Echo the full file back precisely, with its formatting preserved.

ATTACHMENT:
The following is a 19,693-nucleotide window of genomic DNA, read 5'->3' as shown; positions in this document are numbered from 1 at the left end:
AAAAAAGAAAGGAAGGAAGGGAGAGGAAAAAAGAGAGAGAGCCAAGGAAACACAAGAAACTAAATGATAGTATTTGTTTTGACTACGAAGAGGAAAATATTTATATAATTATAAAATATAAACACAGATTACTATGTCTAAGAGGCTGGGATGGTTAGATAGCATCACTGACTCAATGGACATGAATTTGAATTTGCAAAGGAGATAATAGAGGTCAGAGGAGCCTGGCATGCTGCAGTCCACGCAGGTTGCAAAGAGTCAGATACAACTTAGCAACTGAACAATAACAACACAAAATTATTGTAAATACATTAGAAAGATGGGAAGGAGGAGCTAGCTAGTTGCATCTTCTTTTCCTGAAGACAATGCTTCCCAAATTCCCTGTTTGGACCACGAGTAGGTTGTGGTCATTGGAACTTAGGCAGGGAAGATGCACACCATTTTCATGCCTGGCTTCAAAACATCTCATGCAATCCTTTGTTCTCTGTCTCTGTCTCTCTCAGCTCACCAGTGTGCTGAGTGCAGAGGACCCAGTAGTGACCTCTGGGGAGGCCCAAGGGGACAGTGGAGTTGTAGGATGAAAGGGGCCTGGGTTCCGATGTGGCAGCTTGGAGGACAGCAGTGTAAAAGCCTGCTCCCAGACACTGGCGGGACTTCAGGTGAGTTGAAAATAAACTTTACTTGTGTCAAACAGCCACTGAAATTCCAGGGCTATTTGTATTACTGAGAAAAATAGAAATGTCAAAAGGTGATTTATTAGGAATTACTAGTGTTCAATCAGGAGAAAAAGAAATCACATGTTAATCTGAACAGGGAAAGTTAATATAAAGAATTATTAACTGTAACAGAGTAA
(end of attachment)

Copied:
The following is a 19,693-nucleotide window of genomic DNA, read 5'->3' as shown; positions in this document are numbered from 1 at the left end:
AAAAAAGAAAGGAAGGAAGGGAGAGGAAAAAAGAGAGAGAGCCAAGGAAACACAAGAAACTAAATGATAGTATTTGTTTTGACTACGAAGAGGAAAATATTTATATAATTATAAAATATAAACACAGATTACTATGTCTAAGAGGCTGGGATGGTTAGATAGCATCACTGACTCAATGGACATGAATTTGAATTTGCAAAGGAGATAATAGAGGTCAGAGGAGCCTGGCATGCTGCAGTCCACGCAGGTTGCAAAGAGTCAGATACAACTTAGCAACTGAACAATAACAACACAAAATTATTGTAAATACATTAGAAAGATGGGAAGGAGGAGCTAGCTAGTTGCATCTTCTTTTCCTGAAGACAATGCTTCCCAAATTCCCTGTTTGGACCACGAGTAGGTTGTGGTCATTGGAACTTAGGCAGGGAAGATGCACACCATTTTCATGCCTGGCTTCAAAACATCTCATGCAATCCTTTGTTCTCTGTCTCTGTCTCTCTCAGCTCACCAGTGTGCTGAGTGCAGAGGACCCAGTAGTGACCTCTGGGGAGGCCCAAGGGGACAGTGGAGTTGTAGGATGAAAGGGGCCTGGGTTCCGATGTGGCAGCTTGGAGGACAGCAGTGTAAAAGCCTGCTCCCAGACACTGGCGGGACTTCAGGTGAGTTGAAAATAAACTTTACTTGTGTCAAACAGCCACTGAAATTCCAGGGCTATTTGTATTACTGAGAAAAATAGAAATGTCAAAAGGTGATTTATTAGGAATTACTAGTGTTCAATCAGGAGAAAAAGAAATCACATGTTAATCTGAACAGGGAAAGTTAATATAAAGAATTATTAACTGTAACAGAGTAA